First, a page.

Masa Opening Event

Participants from the United States and Russia show off their national pride; photo by Ran Biran.


“We bring thousands of Masa Israel Journey program participants together at this pep rally-style event, so they can get a taste of the exciting journey they each have ahead of them,” said Masa Israel Journey CEO, Liran Avisar. “We want all of our participants to understand that they are now part of a community larger than themselves, and a network that goes far beyond the specific programs on which they are enrolled. Together, we will celebrate Israeli culture and get our participants excited about experiencing Masa Israel their way – “My Masa” – so they can make the most of the transformative time in Israel to come.”


Originally published in eJewish Philanthropy

The Forward: Why the U.S. Presidential Election Matters for Israel's Environment

The Forward: Why the U.S. Presidential Election Matters for Israel's Environment

The Forward: Why the U.S. Presidential Election Matters for Israel's Environment

October 27, 2016

By Toby Mirman, Masa Israel Teaching Fellow


Israelis are interested in the U.S. presidential election. But who ends up in the White House does not only impact the most obvious foreign policy initiatives – military aid, the future of the Iran nuclear deal, a potential two-state solution for Israelis and Palestinians. I see the future of U.S. environmental policy as the most critical issue to Israel’s interests, as it affects both Israel’s physical climate and economy.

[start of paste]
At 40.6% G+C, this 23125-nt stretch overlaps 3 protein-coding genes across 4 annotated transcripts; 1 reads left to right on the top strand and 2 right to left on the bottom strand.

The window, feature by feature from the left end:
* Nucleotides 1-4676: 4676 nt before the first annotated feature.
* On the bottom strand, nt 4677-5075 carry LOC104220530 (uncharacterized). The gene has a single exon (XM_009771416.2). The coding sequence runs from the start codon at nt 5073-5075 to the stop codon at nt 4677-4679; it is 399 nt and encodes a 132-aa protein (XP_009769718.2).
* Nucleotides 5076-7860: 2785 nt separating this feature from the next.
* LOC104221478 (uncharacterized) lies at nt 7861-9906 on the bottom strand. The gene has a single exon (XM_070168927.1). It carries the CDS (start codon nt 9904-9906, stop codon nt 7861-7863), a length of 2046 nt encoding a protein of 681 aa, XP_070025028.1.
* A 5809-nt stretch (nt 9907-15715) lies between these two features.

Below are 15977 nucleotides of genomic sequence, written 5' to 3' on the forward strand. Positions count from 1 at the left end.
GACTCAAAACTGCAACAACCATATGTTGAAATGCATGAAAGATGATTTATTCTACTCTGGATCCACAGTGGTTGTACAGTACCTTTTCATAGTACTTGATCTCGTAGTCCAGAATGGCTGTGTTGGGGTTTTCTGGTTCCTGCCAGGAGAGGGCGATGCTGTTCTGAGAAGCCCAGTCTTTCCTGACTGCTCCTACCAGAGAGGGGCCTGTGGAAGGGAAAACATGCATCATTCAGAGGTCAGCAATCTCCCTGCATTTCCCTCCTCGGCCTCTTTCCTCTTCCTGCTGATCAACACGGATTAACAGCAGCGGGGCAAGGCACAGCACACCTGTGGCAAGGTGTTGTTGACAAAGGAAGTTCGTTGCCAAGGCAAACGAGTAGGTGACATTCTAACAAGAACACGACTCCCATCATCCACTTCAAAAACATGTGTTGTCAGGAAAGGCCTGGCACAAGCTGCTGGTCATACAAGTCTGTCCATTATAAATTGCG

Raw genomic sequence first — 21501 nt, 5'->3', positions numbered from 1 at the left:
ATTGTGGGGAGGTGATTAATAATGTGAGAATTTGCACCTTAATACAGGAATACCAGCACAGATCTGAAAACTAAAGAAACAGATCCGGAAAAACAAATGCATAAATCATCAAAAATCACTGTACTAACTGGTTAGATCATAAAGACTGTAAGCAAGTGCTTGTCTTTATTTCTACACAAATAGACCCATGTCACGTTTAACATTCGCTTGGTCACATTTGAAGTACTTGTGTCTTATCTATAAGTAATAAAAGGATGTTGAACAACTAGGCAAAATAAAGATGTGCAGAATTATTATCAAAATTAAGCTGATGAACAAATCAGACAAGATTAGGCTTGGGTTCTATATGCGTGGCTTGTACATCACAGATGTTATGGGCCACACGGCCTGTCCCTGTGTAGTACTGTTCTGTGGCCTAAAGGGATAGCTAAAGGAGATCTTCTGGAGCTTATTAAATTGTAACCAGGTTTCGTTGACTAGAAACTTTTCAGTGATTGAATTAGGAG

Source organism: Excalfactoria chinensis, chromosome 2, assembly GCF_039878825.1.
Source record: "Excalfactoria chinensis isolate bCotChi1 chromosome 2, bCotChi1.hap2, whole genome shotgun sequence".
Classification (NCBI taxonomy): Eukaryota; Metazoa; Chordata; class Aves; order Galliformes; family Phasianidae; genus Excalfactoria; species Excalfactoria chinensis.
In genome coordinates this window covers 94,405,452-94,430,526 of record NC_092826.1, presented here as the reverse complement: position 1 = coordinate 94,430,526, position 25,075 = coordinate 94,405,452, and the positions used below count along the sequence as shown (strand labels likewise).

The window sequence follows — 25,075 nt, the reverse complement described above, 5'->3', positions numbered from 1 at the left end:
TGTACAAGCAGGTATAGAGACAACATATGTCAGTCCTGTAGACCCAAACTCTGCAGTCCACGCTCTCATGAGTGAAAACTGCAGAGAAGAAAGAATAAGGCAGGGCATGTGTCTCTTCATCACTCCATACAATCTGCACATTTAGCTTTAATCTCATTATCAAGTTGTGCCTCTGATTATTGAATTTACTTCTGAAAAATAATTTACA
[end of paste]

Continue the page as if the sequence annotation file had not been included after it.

As the climate changes, countries like Israel – small, densely populated states with limited natural resources, and near the coast – will likely face the brunt of negative consequences. In 2013, the Israeli Environmental Protection Administration reported that climate change would likely put more than five million Israelis at risk of not only flooding due to the rising Mediterranean and greater rainfall causing rivers to overflow, but also of increased transmission of infectious diseases from mosquitoes and other carriers.


The next very few years are crucial for the trajectory global warming takes and whether or not we will be able to keep warming to tolerable levels. Indeed, this trajectory depends directly on the environmental policies of the next president.


The United States contributes more than 15% of the world’s CO2 emissions, is second only to China in total emissions, and is far and away the world leader in emissions per capita, outpacing China almost three to one. Because the U.S. is such a huge contributor to climate change and because the U.S. is typically the least common denominator for international agreements, it is essentially impossible for mankind to keep climate change within controllable levels without genuine and enthusiastic U.S. government-led efforts to reduce carbon emissions and adopt more sustainable practices.


Should the U.S. fail to live up to its commitments and lead the way in reducing carbon emissions, we should expect that other developed economies – those countries that contribute the most to climate change – will follow suit, and continue emitting at unsustainably high rates.